It’s normal for children to sometimes feel worried or upset when separating from their main attachment figures. Although it can be difficult for parents and the child, it’s a normal stage of development.
Kids will often cry, whine, refuse to part or be overly clingy when it’s time to separate. Usually, these behaviors decrease with age, but sometimes, some kid’s reactions are extreme, and they interfere with their functioning in different areas of their lives. These kids may be suffering from Separation Anxiety Disorder. Kids who suffer from Separation Anxiety Disorder have a persistent fear of possible harm occurring to close attachment figures or excessive fear that they will leave and not return.
Some common behaviors related to separation anxiety include:
- School refusal
- Frequent somatic complaints (headaches, stomach aches, nausea)
- Recurrent nightmares
- Crying or having temper tantrums
- Avoiding going to new places
- Refusal to be alone
A common place where these behaviors occur is at school. For some kids, they might refuse to go to school, or they might have a hard time when being dropped off. No matter what type of anxiety the child is dealing with, it’s important to educate and teach your child about anxiety.
If your child is having anxiety about separating from you, here are some recommendations to consider:
- Do not allow your child to stay home from school. This only worsens the symptoms over time and doesn’t allow them the opportunity to face their fear.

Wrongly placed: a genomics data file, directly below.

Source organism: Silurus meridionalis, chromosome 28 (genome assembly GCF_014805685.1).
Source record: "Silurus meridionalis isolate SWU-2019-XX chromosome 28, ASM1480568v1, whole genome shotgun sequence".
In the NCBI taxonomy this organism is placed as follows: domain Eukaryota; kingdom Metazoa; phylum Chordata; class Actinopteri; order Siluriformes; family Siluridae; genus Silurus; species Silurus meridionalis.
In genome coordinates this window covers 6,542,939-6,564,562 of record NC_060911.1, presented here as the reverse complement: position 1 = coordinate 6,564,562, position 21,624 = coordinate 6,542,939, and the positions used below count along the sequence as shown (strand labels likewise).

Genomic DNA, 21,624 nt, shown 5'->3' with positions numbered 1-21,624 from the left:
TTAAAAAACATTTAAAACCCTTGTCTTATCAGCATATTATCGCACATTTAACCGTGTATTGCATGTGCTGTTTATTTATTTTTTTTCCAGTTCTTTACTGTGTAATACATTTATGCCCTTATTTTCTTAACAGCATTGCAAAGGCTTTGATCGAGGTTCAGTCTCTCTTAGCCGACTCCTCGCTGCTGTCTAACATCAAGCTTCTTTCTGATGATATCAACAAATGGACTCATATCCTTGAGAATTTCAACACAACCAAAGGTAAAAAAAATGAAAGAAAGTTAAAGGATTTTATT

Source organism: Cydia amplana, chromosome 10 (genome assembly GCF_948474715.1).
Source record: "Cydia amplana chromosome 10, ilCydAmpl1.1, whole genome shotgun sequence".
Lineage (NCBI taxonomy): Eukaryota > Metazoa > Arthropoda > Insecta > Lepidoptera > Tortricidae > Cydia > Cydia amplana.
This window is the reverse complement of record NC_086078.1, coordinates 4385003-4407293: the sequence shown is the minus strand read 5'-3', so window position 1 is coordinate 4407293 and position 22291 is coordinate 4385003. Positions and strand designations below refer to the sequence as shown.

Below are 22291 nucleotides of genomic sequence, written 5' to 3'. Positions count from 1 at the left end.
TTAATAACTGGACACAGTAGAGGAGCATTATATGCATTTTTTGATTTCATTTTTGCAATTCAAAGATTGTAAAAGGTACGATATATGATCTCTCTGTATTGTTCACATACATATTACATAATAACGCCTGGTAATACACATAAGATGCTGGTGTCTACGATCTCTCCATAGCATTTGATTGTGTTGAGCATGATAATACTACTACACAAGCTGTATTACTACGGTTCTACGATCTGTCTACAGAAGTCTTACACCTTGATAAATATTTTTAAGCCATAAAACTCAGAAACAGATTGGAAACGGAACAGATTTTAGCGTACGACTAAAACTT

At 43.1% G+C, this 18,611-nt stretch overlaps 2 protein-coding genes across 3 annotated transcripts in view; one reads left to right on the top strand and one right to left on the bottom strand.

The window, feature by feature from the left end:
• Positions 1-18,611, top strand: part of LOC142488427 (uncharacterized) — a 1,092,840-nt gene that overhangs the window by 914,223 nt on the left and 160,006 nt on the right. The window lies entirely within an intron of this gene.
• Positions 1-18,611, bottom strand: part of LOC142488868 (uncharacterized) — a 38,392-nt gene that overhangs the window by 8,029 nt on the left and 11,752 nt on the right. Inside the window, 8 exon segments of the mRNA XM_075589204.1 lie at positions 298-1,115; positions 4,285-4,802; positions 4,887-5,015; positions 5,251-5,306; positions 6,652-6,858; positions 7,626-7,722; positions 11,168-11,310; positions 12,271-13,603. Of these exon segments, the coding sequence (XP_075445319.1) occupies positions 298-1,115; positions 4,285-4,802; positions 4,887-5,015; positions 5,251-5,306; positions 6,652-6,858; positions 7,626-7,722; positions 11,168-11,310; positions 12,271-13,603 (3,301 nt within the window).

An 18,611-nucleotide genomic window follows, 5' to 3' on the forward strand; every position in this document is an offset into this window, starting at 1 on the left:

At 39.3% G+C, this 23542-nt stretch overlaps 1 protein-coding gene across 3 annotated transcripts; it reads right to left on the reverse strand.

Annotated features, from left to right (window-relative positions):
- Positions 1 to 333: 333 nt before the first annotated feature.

- Do not ignore or deny the child’s worries. Teach your child about anxiety and its impacts.
- Keep calm during separations. If your child sees you staying calm and cool, they are more likely to do so as well. When it’s time to say goodbye, make sure not to sneak out. This will only make the child more afraid.
- Once your child makes it to school, identify a safe place for them if they are having a hard time. You can work with teachers or school counselors in identifying what would be appropriate.
- Allow your child to pack a comfort item from school (favorite blanket or animal or a picture) that they can use when they feel homesick.
- Create a goodbye ritual- maybe a special handshake or goodbye which can help the child feel more secure during the transition.
- Praise your child’s efforts. Reward brave behaviors, however small they are!
NSPT offers services in Bucktown, Evanston, Deerfield, Lincolnwood, Glenview, Lake Bluff, and Des Plaines! If you have questions or concerns about your child, we would love to help! Give us a call at (877) 486-4140 and speak to one of our Family Child Advocates!